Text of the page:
As we move into the next decade, the international economic order continues to create turmoil. The post-World War II economic architecture which fostered global prosperity and sustained economic growth, no longer stands true. Its potential demise would herald weaker long-term prospects for the global economy. Gone are the days of double-digit growth figures, the 2018 global deceleration shall continue to carry on through 2019 and into 2020, having a direct impact on people and organizations. Organizations, squeezed by profitability constraints on one hand, and rising costs on the other hand, are course-correcting. With people being a significant cost outflow, the grim prospects are forcing organizations to rethink their talent and rewards strategies, which are not only more cost effective, but also more performance-effective.
The Relationship: Macroeconomics and Pay
The economic environment has a direct and significant impact on labour norms, such as salary trends. Many economic concepts have been conceptualized. A case in point is the concept of “Wage push inflation***”, which indicates an overall rise in the cost of goods, resulting from a rise in wages. Essentially, to maintain corporate profits after an increase in wages, employers must increase the prices they charge for the goods and services they provide. Naturally, the relationship between macroeconomics and salaries in today’s multi-dimensional business environment is not as straightforward, and any salary predictions requires a deep-dive into the economic and business landscapes. Only then can corporations understand and offer the right remuneration for specific skills, roles and levels.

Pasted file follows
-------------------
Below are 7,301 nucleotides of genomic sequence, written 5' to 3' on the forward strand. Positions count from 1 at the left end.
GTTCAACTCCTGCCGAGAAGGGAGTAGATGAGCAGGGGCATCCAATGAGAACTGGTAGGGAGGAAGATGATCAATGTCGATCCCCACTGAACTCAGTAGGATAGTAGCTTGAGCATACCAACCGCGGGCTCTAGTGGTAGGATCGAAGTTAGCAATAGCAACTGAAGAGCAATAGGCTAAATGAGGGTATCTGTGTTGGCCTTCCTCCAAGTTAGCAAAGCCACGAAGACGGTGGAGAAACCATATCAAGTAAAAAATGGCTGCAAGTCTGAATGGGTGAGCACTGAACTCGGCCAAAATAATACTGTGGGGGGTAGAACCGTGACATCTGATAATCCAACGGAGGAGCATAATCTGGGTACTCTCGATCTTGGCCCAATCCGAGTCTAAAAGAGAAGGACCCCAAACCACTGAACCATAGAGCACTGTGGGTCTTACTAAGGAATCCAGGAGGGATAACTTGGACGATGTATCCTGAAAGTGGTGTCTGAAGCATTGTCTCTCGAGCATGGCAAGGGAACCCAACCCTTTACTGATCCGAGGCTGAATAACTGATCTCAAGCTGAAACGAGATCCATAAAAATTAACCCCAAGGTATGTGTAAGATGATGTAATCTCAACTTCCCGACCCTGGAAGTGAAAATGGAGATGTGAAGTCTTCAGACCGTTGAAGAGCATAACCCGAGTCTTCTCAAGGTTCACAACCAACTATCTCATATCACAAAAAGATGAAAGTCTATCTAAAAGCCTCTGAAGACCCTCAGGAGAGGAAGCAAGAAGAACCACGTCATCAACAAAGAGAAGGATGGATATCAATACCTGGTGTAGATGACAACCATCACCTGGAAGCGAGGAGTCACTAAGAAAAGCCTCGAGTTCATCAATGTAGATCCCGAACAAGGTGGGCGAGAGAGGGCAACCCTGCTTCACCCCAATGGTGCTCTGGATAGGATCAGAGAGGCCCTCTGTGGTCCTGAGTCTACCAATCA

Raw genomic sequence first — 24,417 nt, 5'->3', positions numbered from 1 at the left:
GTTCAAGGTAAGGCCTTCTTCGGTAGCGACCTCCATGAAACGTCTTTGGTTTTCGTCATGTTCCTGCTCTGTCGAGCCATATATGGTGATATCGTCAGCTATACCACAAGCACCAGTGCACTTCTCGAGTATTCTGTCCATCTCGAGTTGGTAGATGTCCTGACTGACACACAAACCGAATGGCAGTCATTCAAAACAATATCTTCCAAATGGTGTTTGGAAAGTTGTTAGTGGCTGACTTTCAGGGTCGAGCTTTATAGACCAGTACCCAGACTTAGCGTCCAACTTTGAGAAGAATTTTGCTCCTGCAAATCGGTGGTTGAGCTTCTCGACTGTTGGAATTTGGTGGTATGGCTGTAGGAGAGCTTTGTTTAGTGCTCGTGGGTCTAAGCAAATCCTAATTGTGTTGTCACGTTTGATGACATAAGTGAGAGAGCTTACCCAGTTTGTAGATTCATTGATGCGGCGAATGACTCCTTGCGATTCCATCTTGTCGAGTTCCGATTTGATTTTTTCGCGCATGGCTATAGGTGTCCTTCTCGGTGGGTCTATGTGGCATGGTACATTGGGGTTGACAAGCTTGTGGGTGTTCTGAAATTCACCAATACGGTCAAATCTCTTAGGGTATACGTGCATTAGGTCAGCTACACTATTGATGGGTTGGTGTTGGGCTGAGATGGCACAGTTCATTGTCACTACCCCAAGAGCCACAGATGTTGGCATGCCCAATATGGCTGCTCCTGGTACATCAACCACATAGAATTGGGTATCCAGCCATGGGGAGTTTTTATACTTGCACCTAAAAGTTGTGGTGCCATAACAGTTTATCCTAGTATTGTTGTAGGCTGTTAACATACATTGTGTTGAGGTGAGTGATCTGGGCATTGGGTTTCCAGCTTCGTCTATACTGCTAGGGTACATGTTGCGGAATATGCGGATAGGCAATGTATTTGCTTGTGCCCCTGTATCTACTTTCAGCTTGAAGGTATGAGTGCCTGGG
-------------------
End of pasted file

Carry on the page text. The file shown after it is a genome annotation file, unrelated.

Macroeconomic Factors in 2019
Global economic activity continued to soften at the start of 2019, with global growth projections in 2019 downgraded to 2.6 percent, (0.3 percentage point below previous forecasts). This is on the premise of weaker-than- expected international trade and investment at the start of the 2019. Particularly, global trade growth in 2019 has been downgraded by a full percentage point, to 2.6 percent, the weakest since the global financial crisis. Emerging market and developing economies (EMDEs) continued to be impacted throughout 2019 by subdued investments and high debt, whereas the major economies continued to fluster under the weight of trade tensions and regulatory and policy uncertainties. All these have spiralled down into a loss of confidence, leading to enterprises taking an air of caution in business and people decision-making.
Salary Trends of 2019
The above macroeconomic environments naturally translated to a dim salary outlook. In 2019, the salary growth rate was 5.1 percent. With global inflation at 4.1 percent, that meant 2019 real-wage salary increases across the globe were only 1.0 percent.
Yet, a distinction is seen in the shift in which these salaries are being paid out. Variable pays took on further importance, as retention of top talent and business challenges abounded. Organizations have taken to more customized of rewards, in a bid to cater to the more personalized needs of their people, looking to retain them at an umbrella level and not just by showing the buck.
Predictions for 2020: Economy and Pay